That the LORD spake unto me, saying,
Thou art to pass over through Ar, the coast of Moab, this day:
And when thou comest nigh over against the children of Ammon, distress them not, nor meddle with them: for I will not give thee of the land of the children of Ammon any possession; because I have given it unto the children of Lot for a possession.
(That also was accounted a land of giants: giants dwelt therein in old time; and the Ammonites call them Zamzummims;
A people great, and many, and tall, as the Anakims; but the LORD destroyed them before them; and they succeeded them, and dwelt in their stead:
As he did to the children of Esau, which dwelt in Seir, when he destroyed the Horims from before them; and they succeeded them, and dwelt in their stead even unto this day:
And the Avims which dwelt in Hazerim, even unto Azzah, the Caphtorims, which came forth out of Caphtor, destroyed them, and dwelt in their stead.)
Deuteronomy 2:23. And the Avims which dwelt in Hazerim — This is another instance of God’s disposal of countries unto what people he pleases. The Avims are mentioned Joshua 13:3, as the ancient inhabitants of Palestine. The Caphtorims — A people akin to, or a branch of, the Philistines, so called, probably, from their founder, who settled in Caphtor, a country in or about Egypt, see Genesis 10:14. By producing these instances of God’s displacing one people, and settling another in their stead, Moses designed to strengthen the faith of the Israelites in the divine promise of giving them the victory over all their enemies, and settling them in the land of Canaan.

Rise ye up, take your journey, and pass over the river Arnon: behold, I have given into thine hand Sihon the Amorite, king of Heshbon, and his land: begin to possess it, and contend with him in battle.
This day will I begin to put the dread of thee and the fear of thee upon the nations that are under the whole heaven, who shall hear report of thee, and shall tremble, and be in anguish because of thee.
Deuteronomy 2:25. Upon the nations that are under the whole heaven — That is, upon as many as shall hear of these conquests, for to such the following words restrain the sentence; especially upon the Canaanites, whose courage would droop at the news of such an absolute victory gained so near them, Joshua 2:10-11.

And I sent messengers out of the wilderness of Kedemoth unto Sihon king of Heshbon with words of peace, saying,
Deuteronomy 2:26. I sent messengers unto Sihon — To show the prince of the Amorites that we were not aggressors, and offered no violence, and that, if he refused to grant us a passage through his land, his destruction would be of himself. Kedemoth was a city of that tract which fell to the lot of the Reubenites.

Let me pass through thy land: I will go along by the high way, I will neither turn unto the right hand nor to the left.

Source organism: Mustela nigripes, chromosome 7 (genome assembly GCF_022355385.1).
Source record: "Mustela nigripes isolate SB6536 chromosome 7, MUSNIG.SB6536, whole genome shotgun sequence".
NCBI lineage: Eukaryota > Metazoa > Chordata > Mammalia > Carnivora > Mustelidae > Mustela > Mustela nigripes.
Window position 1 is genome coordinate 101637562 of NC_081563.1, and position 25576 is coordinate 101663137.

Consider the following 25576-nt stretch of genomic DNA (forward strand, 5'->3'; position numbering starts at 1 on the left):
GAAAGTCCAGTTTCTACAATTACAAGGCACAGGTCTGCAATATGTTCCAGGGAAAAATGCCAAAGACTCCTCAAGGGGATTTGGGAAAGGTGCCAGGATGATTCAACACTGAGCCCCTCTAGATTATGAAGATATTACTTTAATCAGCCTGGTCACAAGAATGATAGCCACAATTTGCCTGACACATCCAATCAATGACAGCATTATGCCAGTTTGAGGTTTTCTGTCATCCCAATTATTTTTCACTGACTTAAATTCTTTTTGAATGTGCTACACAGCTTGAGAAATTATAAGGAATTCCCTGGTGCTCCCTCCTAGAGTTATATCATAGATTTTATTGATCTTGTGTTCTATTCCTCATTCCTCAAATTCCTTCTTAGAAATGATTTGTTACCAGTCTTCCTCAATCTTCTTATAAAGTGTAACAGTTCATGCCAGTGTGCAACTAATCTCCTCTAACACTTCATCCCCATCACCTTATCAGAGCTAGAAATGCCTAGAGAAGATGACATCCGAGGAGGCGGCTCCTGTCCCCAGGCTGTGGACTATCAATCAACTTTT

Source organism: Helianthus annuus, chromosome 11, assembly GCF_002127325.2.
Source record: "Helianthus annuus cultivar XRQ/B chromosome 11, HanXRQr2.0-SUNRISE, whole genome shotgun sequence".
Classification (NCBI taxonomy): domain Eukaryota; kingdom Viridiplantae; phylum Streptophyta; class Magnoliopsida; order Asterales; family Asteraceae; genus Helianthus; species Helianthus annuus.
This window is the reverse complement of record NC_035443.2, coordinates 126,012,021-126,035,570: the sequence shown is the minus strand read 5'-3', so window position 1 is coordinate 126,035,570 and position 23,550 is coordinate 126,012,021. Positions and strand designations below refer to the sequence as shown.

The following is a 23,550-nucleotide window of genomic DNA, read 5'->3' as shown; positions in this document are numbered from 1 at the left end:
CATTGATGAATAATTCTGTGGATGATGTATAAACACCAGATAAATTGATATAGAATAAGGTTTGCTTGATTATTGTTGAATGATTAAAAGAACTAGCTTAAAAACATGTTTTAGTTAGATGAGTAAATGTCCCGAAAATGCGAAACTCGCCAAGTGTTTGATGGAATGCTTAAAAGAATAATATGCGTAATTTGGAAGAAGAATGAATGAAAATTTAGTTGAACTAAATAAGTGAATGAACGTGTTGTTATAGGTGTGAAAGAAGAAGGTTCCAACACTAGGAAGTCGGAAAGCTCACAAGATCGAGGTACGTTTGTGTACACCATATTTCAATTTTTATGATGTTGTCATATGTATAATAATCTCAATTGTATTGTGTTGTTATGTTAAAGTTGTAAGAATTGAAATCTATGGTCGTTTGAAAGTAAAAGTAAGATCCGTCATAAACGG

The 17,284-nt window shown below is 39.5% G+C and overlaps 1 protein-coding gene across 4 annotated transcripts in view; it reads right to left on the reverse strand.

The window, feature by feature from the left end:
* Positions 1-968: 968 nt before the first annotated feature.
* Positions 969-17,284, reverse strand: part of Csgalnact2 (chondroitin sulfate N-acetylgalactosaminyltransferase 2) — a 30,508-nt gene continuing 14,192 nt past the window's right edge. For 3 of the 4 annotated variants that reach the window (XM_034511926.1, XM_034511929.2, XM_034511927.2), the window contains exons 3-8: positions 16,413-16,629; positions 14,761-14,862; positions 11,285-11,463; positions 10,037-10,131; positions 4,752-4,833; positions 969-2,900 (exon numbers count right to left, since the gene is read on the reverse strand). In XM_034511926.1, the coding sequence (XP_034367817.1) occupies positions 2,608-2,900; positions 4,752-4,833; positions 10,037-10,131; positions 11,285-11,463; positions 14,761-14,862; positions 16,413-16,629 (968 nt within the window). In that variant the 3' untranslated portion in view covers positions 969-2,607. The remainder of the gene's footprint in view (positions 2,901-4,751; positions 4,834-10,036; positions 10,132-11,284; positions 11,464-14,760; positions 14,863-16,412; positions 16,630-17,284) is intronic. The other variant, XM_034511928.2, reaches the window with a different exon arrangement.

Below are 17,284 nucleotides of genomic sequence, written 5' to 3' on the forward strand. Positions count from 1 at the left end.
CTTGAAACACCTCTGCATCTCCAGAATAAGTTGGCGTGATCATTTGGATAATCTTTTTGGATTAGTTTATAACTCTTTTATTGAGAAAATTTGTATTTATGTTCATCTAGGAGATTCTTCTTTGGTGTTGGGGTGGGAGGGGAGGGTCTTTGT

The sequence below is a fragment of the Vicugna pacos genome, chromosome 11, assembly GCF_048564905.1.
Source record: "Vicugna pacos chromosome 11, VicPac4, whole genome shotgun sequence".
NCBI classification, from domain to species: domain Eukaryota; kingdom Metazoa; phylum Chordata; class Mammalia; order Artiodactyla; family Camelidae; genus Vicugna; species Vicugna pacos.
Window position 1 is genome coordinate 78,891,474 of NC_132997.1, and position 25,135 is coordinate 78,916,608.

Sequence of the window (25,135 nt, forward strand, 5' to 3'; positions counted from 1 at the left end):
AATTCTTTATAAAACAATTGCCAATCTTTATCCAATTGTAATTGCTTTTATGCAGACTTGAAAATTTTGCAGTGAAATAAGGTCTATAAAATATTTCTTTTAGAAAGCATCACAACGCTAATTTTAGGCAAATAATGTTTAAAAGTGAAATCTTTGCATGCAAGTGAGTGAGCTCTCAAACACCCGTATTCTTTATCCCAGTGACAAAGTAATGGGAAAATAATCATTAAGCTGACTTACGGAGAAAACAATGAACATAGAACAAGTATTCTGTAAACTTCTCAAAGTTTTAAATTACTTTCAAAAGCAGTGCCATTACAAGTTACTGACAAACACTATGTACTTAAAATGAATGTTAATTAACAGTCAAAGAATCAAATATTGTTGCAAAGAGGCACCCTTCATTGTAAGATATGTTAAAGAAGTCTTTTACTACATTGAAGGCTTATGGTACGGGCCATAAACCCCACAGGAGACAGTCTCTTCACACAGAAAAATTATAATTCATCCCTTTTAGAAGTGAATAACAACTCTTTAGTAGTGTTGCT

Thou shalt sell me meat for money, that I may eat; and give me water for money, that I may drink: only I will pass through on my feet;
Deuteronomy 2:28. On my feet — Or, with my company who are on foot, which is added significantly, because, if their army had consisted as much of horsemen as many other armies did, their passage through this land might have been more mischievous and dangerous.

(As the children of Esau which dwell in Seir, and the Moabites which dwell in Ar, did unto me;) until I shall pass over Jordan into the land which the LORD our God giveth us.
Deuteronomy 2:29-30. As the children of Esau did — They did permit them to pass quietly by the borders, though not through the heart of their land, and in their passage the people sold them meat and drink, being, it seems, more kind to them than their king would have had them; and therefore they here ascribe this favour not to the king, though they are now treating with a king, but to the people, the children of Esau. Hardened his spirit — That is, suffered it to be hardened.

But Sihon king of Heshbon would not let us pass by him: for the LORD thy God hardened his spirit, and made his heart obstinate, that he might deliver him into thy hand, as appeareth this day.
And the LORD said unto me, Behold, I have begun to give Sihon and his land before thee: begin to possess, that thou mayest inherit his land.
Then Sihon came out against us, he and all his people, to fight at Jahaz.
And the LORD our God delivered him before us; and we smote him, and his sons, and all his people.
And we took all his cities at that time, and utterly destroyed the men, and the women, and the little ones, of every city, we left none to remain:
Deuteronomy 2:34. Utterly destroyed — By God’s command, these being a part of those people who were devoted by the Lord of life and death to utter destruction for their abominable wickedness.

Only the cattle we took for a prey unto ourselves, and the spoil of the cities which we took.
From Aroer, which is by the brink of the river of Arnon, and from the city that is by the river, even unto Gilead, there was not one city too strong for us: the LORD our God delivered all unto us:
Only unto the land of the children of Ammon thou camest not, nor unto any place of the river Jabbok, nor unto the cities in the mountains, nor unto whatsoever the LORD our God forbad us.
Deuteronomy 2:37. Of Jabbok — That is, beyond Jabbok; for that was the border of the Ammonites.

Benson Commentary on the Old and New Testaments

Text Courtesy of Used by Permission.